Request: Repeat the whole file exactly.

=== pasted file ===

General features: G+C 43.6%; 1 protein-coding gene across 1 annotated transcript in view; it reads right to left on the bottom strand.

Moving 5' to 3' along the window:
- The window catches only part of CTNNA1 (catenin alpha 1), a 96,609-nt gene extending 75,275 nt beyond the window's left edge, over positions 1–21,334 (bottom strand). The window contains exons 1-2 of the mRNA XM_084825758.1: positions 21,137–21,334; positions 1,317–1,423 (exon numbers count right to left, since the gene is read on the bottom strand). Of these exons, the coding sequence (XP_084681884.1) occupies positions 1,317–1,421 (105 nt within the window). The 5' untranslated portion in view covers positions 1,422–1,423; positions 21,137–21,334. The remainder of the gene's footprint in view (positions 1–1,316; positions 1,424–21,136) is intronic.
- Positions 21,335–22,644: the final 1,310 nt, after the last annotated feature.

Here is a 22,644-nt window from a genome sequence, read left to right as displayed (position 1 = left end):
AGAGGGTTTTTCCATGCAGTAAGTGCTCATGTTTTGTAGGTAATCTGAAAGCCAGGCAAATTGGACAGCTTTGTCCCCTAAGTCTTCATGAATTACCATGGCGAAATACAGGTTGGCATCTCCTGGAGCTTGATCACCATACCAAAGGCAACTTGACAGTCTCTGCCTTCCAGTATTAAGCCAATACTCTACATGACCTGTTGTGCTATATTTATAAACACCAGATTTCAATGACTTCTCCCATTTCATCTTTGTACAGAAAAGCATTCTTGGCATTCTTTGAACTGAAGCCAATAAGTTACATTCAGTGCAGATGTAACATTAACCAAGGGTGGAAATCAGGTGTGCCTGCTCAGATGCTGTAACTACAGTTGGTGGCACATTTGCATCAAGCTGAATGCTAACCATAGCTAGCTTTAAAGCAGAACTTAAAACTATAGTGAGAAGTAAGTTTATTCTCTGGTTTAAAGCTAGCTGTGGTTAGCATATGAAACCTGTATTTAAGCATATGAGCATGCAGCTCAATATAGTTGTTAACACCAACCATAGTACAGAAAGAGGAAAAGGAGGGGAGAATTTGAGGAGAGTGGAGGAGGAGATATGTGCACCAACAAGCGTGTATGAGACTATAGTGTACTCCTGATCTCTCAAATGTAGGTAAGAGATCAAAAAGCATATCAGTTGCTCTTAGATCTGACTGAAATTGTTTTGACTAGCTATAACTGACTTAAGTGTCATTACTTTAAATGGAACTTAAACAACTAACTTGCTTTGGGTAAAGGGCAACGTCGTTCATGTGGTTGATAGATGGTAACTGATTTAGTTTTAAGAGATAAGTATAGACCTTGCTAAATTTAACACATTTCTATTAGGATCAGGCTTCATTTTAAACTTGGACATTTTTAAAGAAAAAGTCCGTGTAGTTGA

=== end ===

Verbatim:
General features: G+C 43.6%; 1 protein-coding gene across 1 annotated transcript in view; it reads right to left on the bottom strand.

Moving 5' to 3' along the window:
- The window catches only part of CTNNA1 (catenin alpha 1), a 96,609-nt gene extending 75,275 nt beyond the window's left edge, over positions 1–21,334 (bottom strand). The window contains exons 1-2 of the mRNA XM_084825758.1: positions 21,137–21,334; positions 1,317–1,423 (exon numbers count right to left, since the gene is read on the bottom strand). Of these exons, the coding sequence (XP_084681884.1) occupies positions 1,317–1,421 (105 nt within the window). The 5' untranslated portion in view covers positions 1,422–1,423; positions 21,137–21,334. The remainder of the gene's footprint in view (positions 1–1,316; positions 1,424–21,136) is intronic.
- Positions 21,335–22,644: the final 1,310 nt, after the last annotated feature.

Here is a 22,644-nt window from a genome sequence, read left to right as displayed (position 1 = left end):
AGAGGGTTTTTCCATGCAGTAAGTGCTCATGTTTTGTAGGTAATCTGAAAGCCAGGCAAATTGGACAGCTTTGTCCCCTAAGTCTTCATGAATTACCATGGCGAAATACAGGTTGGCATCTCCTGGAGCTTGATCACCATACCAAAGGCAACTTGACAGTCTCTGCCTTCCAGTATTAAGCCAATACTCTACATGACCTGTTGTGCTATATTTATAAACACCAGATTTCAATGACTTCTCCCATTTCATCTTTGTACAGAAAAGCATTCTTGGCATTCTTTGAACTGAAGCCAATAAGTTACATTCAGTGCAGATGTAACATTAACCAAGGGTGGAAATCAGGTGTGCCTGCTCAGATGCTGTAACTACAGTTGGTGGCACATTTGCATCAAGCTGAATGCTAACCATAGCTAGCTTTAAAGCAGAACTTAAAACTATAGTGAGAAGTAAGTTTATTCTCTGGTTTAAAGCTAGCTGTGGTTAGCATATGAAACCTGTATTTAAGCATATGAGCATGCAGCTCAATATAGTTGTTAACACCAACCATAGTACAGAAAGAGGAAAAGGAGGGGAGAATTTGAGGAGAGTGGAGGAGGAGATATGTGCACCAACAAGCGTGTATGAGACTATAGTGTACTCCTGATCTCTCAAATGTAGGTAAGAGATCAAAAAGCATATCAGTTGCTCTTAGATCTGACTGAAATTGTTTTGACTAGCTATAACTGACTTAAGTGTCATTACTTTAAATGGAACTTAAACAACTAACTTGCTTTGGGTAAAGGGCAACGTCGTTCATGTGGTTGATAGATGGTAACTGATTTAGTTTTAAGAGATAAGTATAGACCTTGCTAAATTTAACACATTTCTATTAGGATCAGGCTTCATTTTAAACTTGGACATTTTTAAAGAAAAAGTCCGTGTAGTTGA